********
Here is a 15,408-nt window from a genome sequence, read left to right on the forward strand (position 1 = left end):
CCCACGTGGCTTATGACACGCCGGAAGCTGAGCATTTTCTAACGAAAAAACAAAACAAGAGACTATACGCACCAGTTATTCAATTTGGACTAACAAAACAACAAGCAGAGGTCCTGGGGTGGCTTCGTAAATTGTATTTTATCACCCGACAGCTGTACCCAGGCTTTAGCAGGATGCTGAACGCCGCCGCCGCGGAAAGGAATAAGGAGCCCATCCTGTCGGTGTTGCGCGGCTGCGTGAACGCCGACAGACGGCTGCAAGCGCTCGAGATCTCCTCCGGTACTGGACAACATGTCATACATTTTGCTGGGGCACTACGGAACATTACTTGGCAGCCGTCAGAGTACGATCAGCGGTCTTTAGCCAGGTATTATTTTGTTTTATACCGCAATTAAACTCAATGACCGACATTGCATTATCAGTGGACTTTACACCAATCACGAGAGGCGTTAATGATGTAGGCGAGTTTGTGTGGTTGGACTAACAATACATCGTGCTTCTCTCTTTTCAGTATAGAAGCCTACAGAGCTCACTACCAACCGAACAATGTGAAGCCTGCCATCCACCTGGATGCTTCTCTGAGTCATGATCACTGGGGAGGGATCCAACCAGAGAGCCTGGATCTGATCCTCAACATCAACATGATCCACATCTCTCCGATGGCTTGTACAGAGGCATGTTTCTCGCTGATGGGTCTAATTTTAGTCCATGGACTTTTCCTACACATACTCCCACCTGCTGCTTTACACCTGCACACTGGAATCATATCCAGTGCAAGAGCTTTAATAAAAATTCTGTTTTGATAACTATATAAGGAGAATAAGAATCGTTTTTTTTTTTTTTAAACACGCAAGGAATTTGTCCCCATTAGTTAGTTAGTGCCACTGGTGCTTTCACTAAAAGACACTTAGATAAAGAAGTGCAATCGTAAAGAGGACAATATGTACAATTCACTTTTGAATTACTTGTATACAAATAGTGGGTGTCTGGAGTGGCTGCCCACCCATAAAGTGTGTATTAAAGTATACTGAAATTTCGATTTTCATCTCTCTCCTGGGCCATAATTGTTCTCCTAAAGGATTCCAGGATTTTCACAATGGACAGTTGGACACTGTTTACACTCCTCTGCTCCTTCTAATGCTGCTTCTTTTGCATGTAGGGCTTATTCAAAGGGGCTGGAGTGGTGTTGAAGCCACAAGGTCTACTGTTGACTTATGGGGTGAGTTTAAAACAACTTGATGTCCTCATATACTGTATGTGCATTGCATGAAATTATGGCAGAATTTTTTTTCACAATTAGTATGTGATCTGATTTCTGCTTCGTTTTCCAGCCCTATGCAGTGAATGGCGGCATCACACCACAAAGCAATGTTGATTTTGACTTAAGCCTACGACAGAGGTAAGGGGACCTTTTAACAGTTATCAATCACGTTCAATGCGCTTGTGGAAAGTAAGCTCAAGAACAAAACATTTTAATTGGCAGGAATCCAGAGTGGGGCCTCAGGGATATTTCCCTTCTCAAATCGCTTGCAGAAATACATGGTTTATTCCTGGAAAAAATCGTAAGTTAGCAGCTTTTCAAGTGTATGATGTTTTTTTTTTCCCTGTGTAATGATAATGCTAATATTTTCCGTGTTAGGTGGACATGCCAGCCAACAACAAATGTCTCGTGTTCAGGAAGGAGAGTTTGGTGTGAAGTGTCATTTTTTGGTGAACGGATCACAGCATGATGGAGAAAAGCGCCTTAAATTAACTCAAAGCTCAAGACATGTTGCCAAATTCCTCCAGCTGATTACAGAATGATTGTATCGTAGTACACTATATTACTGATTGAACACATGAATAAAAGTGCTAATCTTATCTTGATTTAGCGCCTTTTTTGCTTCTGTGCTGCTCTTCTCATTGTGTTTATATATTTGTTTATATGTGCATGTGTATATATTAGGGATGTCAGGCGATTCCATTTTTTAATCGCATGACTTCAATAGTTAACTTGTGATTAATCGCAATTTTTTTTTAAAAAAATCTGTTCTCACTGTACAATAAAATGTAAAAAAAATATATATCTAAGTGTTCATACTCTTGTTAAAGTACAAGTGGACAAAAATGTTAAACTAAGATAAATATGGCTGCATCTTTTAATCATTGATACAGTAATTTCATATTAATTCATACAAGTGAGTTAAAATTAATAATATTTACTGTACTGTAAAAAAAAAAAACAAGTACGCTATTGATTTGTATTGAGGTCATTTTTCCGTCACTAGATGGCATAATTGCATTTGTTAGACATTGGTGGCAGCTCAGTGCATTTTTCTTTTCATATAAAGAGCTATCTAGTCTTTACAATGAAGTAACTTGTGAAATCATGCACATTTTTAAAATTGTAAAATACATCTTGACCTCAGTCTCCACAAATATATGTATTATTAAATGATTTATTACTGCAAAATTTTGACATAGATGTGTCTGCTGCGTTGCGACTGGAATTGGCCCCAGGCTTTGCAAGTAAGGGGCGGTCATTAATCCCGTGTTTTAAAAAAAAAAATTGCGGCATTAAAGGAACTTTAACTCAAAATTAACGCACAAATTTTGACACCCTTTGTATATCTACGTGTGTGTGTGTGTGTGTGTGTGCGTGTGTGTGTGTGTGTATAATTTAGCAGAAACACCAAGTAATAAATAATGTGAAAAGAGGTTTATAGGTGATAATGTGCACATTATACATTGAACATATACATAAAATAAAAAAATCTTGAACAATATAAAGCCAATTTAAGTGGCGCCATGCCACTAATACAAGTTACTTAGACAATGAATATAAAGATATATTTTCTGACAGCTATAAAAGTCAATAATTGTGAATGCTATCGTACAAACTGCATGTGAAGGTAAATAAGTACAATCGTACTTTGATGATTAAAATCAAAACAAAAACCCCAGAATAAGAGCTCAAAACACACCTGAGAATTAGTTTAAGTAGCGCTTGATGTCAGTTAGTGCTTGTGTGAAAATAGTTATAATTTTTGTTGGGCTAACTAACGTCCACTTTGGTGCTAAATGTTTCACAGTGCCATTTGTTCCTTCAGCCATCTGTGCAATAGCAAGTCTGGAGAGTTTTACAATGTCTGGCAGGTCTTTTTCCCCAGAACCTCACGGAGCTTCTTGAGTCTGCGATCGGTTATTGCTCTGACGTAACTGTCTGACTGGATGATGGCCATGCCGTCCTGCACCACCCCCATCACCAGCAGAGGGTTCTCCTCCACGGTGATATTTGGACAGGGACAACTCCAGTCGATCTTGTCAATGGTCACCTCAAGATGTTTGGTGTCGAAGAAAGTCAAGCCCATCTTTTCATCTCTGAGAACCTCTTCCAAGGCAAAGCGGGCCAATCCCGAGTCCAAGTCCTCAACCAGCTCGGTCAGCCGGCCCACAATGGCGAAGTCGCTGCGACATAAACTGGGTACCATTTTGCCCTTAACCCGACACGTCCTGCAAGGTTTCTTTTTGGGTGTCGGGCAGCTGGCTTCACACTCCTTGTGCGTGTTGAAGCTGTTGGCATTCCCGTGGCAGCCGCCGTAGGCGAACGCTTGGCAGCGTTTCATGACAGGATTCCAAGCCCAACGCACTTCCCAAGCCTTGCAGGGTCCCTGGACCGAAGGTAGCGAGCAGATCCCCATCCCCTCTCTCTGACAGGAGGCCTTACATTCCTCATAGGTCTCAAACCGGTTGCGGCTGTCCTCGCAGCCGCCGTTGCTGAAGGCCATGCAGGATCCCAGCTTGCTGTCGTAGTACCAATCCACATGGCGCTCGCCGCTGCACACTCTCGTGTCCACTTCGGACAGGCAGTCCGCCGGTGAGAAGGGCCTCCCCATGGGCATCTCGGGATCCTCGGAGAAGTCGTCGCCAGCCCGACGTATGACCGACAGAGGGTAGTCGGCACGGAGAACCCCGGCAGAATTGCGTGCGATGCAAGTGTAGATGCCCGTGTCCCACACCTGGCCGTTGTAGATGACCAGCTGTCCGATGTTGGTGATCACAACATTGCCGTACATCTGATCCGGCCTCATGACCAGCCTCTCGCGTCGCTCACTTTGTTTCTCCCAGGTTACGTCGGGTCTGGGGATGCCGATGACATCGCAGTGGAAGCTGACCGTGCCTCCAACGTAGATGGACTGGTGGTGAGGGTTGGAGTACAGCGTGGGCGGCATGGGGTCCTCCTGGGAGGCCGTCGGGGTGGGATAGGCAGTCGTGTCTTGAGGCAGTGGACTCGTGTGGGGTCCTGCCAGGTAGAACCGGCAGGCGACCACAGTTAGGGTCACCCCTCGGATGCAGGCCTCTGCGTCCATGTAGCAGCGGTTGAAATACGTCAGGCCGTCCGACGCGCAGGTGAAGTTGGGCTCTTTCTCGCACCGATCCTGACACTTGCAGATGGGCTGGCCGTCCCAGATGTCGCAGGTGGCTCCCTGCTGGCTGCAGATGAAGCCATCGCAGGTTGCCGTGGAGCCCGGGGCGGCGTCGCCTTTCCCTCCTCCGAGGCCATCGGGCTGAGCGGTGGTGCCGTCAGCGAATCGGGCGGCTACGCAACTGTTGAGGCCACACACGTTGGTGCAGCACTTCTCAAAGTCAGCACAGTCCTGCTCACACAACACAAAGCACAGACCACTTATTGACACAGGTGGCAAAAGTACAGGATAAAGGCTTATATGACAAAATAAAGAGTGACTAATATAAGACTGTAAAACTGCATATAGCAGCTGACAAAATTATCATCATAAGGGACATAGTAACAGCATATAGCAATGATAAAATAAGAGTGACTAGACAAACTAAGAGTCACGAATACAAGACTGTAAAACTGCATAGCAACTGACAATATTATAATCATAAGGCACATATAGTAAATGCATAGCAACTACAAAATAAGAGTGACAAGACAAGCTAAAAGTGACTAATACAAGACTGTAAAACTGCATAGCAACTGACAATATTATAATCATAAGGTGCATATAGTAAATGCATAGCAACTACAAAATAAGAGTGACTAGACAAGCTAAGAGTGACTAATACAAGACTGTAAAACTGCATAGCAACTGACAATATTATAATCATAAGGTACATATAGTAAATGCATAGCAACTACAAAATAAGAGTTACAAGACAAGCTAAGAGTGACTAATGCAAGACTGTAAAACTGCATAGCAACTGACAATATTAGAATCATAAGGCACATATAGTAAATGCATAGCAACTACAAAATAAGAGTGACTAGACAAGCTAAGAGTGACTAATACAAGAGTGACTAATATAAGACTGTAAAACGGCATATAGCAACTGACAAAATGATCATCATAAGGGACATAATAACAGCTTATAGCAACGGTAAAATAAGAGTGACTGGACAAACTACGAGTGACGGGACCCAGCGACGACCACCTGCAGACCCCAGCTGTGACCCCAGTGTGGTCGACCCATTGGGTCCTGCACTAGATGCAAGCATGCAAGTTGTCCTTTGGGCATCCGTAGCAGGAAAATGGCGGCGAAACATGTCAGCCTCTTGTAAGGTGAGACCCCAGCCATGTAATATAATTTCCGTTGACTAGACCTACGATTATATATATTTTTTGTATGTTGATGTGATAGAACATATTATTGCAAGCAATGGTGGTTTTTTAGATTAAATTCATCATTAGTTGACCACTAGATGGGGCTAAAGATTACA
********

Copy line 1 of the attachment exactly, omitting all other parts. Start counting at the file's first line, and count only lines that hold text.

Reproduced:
Here is a 15,408-nt window from a genome sequence, read left to right on the forward strand (position 1 = left end):